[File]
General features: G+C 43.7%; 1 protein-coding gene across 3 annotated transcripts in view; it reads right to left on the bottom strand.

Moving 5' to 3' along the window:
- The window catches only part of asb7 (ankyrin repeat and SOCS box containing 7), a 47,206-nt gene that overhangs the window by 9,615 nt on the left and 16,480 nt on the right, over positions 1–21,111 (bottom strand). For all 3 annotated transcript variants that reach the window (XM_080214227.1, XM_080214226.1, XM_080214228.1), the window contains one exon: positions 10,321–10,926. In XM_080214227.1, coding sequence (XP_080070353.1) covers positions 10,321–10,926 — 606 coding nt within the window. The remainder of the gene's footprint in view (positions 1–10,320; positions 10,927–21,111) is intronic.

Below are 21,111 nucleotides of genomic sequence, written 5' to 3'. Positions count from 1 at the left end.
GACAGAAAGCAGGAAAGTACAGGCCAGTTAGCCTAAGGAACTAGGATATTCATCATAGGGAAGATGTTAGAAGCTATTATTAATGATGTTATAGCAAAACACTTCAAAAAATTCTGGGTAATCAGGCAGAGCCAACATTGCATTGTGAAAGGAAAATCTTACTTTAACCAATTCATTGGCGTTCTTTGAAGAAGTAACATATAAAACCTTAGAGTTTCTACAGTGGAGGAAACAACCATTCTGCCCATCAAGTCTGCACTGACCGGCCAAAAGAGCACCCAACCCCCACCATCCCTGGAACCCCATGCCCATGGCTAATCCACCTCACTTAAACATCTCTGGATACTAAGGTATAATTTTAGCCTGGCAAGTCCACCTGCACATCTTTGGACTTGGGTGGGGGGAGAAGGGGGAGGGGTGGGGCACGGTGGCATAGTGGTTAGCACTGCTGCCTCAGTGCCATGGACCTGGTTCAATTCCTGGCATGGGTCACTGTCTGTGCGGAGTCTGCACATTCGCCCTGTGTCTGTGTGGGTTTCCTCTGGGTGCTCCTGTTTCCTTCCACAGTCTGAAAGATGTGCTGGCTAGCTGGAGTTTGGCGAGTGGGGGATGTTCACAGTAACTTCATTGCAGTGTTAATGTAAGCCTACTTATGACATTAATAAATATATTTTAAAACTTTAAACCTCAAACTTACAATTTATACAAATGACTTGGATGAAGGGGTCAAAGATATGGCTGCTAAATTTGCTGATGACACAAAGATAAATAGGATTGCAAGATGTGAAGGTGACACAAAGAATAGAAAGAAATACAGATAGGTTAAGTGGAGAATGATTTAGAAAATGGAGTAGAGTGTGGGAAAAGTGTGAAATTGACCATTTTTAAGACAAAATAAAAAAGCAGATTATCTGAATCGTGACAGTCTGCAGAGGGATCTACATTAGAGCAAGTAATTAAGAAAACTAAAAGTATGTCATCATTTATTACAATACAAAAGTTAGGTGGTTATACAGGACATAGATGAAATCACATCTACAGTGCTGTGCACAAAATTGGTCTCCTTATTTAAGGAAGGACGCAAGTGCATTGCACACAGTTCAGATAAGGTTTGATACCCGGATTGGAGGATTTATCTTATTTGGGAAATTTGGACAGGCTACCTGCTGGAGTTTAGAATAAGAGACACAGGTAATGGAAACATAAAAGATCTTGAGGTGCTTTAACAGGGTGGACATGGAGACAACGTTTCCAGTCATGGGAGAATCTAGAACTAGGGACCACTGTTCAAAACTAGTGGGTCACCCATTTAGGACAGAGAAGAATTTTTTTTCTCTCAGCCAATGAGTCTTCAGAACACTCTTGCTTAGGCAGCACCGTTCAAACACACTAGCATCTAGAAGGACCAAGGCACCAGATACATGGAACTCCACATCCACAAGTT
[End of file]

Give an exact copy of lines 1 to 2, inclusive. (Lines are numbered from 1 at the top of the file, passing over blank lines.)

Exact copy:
General features: G+C 43.7%; 1 protein-coding gene across 3 annotated transcripts in view; it reads right to left on the bottom strand.

Moving 5' to 3' along the window: